taken us through very different country from yesterday's, which had given us wide open vistas over mainly arable countryside. We had today passed through much of West Lothian which had formerly been the centre of the shale industry, set up in Victorian times by James "Paraffin" Young. Young developed a way of making paraffin, and later motor oil from the shale and was soon a multi-millionaire, employing over 10,000 people. Excavating the shale deposits created enormous mounds of waste, known by their old Scottish name of "bings". Unlike black coal bings the shale bings are red, and the effect of the changing light of them reminded me of the sandstone deserts in southern Utah. They are particularly striking when hit by the rays of the low, morning sunshine.

Gradually reverting to nature, with the growth of grass and trees, and the spread of wildlife, the bings are becoming a recreational resource for walking, and mountain bike scrambling. They are eroding naturally to blend with the landscape. Some of the bings are now actually scheduled National Monuments, protected by law. Boating slowly through this weird and dramatic landscape was, with the passage of the Falkirk Wheel, for me the highlight of the Union Canal trip as a whole. The canal actually passes through Broxburn, which was one of the main centres of this now disappeared industry, and the village is about the closest place on the canal to a variety of shops for provisions, with moorings at the Port Buchan basin.
     Before reaching Ratho we
had cruised close by the stark Niddry Castle, another scene associated with Mary Queen of Scots where she sheltered just before her final capture. It is now restored as a private house. And crossing the five arch Almond Aqueduct, we had a view over open country to the impressive 36 arch Almond Valley Viaduct that carries the Glasgow to Edinburgh railway. For some reason today the main birds we saw were hawks and buzzards, whereas yesterday they had been mainly kingfishers and herons. I'm sure there must be an explanation for that. Have readers any suggestions?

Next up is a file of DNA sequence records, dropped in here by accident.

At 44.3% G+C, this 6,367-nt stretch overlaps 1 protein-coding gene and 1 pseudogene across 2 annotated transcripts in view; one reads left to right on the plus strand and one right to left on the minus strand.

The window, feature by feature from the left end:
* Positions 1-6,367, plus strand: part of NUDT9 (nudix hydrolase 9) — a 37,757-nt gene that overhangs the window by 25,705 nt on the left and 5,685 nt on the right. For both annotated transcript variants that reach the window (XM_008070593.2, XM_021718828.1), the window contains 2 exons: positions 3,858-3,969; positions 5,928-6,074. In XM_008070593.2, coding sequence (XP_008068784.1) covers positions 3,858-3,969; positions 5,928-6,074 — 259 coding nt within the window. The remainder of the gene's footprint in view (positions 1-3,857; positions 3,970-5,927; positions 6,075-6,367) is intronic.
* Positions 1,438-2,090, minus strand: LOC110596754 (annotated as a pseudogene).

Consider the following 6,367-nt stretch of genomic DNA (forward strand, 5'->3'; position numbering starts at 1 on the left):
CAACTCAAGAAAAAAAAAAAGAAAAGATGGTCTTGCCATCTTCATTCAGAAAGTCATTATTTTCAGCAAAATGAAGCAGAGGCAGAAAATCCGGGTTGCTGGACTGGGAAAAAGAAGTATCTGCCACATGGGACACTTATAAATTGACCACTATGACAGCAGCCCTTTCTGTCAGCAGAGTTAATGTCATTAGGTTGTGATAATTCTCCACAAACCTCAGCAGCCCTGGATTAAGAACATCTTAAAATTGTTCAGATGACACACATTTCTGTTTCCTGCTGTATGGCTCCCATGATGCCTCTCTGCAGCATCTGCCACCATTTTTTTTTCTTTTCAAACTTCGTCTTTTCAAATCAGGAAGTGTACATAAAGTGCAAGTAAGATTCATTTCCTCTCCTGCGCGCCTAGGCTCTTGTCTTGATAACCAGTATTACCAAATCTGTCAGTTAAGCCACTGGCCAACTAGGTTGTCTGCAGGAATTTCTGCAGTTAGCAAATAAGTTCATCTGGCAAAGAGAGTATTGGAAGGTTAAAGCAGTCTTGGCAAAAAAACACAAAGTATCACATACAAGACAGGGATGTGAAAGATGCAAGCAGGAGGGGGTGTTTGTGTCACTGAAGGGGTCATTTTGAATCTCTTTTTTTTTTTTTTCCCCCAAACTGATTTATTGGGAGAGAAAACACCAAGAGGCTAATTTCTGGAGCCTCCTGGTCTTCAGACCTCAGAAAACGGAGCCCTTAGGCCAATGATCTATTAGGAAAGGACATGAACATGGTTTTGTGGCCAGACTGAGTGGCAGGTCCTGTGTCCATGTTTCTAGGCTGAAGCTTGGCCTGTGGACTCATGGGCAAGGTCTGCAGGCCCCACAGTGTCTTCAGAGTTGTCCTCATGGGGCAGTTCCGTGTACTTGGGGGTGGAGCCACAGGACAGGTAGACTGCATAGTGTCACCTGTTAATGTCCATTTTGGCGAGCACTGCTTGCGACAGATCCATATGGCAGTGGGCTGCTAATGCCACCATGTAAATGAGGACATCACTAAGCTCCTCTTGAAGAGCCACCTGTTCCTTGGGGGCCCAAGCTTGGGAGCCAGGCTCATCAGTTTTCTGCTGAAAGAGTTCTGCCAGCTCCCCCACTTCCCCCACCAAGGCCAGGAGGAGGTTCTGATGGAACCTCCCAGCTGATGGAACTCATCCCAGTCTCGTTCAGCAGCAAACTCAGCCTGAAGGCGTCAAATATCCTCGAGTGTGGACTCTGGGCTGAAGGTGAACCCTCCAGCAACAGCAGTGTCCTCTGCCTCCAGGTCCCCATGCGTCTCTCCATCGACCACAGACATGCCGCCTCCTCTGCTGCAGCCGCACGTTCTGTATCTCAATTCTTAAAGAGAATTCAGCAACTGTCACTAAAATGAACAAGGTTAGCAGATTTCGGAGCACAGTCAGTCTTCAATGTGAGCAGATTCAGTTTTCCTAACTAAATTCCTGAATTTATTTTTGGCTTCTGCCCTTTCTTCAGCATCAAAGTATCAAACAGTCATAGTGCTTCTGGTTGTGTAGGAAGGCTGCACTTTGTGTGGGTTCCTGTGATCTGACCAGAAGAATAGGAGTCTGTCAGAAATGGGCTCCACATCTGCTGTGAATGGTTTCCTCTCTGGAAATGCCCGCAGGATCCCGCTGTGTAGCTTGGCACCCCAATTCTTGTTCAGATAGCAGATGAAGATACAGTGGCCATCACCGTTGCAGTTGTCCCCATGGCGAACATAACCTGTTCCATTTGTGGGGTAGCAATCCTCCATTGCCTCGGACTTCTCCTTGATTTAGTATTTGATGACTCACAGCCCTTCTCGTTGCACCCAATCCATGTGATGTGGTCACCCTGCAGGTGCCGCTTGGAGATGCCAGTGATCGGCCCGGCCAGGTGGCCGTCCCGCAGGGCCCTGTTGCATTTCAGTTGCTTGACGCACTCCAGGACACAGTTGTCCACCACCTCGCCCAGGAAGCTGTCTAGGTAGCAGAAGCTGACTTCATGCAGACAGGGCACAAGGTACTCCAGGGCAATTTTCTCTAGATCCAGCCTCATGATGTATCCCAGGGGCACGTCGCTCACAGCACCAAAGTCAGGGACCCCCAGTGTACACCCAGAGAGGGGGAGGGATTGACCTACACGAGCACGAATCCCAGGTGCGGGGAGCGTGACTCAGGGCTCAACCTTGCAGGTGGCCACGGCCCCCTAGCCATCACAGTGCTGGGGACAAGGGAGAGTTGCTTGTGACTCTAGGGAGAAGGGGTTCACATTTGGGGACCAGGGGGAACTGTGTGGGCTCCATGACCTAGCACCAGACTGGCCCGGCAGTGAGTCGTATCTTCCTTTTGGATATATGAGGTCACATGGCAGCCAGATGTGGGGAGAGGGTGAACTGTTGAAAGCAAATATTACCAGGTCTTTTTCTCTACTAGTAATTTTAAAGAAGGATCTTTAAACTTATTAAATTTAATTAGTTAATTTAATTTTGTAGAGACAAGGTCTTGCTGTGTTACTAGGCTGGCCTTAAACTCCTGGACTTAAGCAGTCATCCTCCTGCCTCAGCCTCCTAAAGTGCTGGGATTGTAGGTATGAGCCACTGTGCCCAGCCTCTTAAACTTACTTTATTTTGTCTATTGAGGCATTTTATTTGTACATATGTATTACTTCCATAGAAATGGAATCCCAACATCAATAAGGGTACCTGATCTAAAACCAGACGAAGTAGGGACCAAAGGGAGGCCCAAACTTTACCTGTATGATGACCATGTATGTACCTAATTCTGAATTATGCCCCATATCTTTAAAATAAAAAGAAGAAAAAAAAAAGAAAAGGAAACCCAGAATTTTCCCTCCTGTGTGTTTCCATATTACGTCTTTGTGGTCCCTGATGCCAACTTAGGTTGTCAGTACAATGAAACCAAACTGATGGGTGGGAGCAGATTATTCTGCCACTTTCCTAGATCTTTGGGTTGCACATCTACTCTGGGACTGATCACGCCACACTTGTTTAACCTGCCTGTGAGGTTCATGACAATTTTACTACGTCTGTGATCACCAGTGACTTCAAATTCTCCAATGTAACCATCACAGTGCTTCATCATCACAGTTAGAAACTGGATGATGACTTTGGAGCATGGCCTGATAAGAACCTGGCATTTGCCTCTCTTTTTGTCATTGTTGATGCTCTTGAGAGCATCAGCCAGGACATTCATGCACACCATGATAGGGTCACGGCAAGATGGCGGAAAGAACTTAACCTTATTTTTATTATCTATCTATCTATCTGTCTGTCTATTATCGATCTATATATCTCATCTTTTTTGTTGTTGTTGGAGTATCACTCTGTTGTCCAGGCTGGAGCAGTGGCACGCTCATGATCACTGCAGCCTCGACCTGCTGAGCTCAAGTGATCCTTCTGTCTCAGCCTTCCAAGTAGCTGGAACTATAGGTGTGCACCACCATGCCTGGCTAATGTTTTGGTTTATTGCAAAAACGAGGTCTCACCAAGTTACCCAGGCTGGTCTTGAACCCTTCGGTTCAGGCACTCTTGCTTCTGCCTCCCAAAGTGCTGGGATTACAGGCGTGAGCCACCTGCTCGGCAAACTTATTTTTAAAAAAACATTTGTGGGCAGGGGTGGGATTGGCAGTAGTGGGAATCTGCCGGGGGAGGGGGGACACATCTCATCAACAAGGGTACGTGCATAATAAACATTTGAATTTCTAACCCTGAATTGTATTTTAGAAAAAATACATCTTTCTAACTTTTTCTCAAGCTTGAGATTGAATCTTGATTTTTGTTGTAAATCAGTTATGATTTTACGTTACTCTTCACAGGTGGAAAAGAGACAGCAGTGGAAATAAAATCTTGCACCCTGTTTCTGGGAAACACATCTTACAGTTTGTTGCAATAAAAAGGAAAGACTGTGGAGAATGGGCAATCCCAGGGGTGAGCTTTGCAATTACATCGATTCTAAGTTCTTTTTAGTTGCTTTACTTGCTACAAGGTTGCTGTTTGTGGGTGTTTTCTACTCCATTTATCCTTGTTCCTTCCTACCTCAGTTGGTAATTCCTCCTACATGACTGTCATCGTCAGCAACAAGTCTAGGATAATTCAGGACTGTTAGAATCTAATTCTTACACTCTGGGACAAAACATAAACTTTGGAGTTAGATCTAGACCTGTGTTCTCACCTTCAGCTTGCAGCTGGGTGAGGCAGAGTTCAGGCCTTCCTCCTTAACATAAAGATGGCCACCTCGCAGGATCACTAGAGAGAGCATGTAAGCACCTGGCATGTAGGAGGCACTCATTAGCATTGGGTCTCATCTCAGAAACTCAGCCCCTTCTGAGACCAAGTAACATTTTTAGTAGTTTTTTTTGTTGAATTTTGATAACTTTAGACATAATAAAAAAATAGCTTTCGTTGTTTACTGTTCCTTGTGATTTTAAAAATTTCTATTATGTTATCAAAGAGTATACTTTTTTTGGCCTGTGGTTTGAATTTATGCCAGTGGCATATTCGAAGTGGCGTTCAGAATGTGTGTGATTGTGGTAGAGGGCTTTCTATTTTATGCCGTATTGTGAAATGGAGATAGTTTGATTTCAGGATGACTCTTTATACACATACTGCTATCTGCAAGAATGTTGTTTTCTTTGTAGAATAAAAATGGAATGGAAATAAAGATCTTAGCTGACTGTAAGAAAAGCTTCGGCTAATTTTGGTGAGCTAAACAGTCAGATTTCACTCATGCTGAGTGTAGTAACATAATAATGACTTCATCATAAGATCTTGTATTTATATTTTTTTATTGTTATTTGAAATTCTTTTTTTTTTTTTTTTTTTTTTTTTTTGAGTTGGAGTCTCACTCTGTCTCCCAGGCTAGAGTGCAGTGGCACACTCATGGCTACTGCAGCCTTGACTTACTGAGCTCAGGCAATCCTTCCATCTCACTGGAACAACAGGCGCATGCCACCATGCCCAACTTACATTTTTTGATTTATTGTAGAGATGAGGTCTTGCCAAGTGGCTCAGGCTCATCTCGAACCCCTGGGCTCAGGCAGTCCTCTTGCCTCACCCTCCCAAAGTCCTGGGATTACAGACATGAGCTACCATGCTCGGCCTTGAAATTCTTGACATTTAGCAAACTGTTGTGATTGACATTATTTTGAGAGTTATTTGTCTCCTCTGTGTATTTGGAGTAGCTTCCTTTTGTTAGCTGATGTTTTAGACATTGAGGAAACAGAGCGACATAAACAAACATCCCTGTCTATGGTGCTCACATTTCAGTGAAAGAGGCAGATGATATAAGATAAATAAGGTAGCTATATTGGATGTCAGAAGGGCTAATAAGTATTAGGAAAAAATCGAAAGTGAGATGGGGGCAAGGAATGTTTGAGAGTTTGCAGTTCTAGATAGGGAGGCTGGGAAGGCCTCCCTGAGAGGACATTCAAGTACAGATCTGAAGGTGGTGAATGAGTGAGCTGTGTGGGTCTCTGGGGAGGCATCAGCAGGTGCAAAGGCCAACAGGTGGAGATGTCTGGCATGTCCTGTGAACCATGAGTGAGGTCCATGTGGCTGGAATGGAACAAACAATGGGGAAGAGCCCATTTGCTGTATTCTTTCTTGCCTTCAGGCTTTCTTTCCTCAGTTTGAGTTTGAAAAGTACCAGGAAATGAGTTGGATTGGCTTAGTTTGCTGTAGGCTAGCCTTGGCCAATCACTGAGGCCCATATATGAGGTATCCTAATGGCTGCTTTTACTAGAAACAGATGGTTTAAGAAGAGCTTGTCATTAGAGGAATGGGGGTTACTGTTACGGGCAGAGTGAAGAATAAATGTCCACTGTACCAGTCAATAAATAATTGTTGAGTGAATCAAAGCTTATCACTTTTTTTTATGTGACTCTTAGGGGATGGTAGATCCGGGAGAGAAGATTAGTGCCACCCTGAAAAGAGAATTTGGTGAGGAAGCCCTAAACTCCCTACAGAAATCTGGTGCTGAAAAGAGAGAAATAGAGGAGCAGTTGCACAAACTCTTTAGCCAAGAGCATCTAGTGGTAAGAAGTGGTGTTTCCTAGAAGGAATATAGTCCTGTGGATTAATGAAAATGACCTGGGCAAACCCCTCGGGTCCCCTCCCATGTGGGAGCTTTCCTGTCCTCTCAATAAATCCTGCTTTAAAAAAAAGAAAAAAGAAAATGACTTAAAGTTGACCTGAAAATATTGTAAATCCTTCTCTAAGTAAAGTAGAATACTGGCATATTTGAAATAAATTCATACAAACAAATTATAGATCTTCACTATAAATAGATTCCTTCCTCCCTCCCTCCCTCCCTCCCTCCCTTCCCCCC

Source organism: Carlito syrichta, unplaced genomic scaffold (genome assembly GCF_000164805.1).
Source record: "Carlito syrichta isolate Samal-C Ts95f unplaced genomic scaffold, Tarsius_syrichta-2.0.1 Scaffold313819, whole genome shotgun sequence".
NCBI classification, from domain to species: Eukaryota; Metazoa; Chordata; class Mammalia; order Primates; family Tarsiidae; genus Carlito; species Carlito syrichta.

The Wheel Again
The return to the wheel from Ratho took us a good
nine hours. On the return journey we noted that the scenery looked completely different. Facing west, we first saw the Ochil Hills of Fife across the Forth, where Arrol's Forth Rail Bridge, another masterpiece of nineteenth century engineering, was visible, and then the Campsie Fells came into view. These were in turn followed by views to the Highland Line and beyond, with Ben Lomond visible in the far distance. For October the weather had been pretty good, with only a smirr of rain on the first day, and our return journey saw us basking in warm sunshine as we headed steadily westwards.
   We roused the interest of
other passing boats, and the increasing numbers of walkers, cyclists, joggers and dog walkers who are using the fabulous, restored recreational facility that is the Union Canal. We also aroused the interest of a cow, which was so mesmerised by us, that he staggered backwards and fell into the canal. Luckily the cow scrambled out and we were spared a rescue attempt, and reached the Wheel in time for our passage back to the Black Prince base. On the Wheel, as old hands, we explained its workings to the wondering Dave, as if we had always understood it, never doubted it.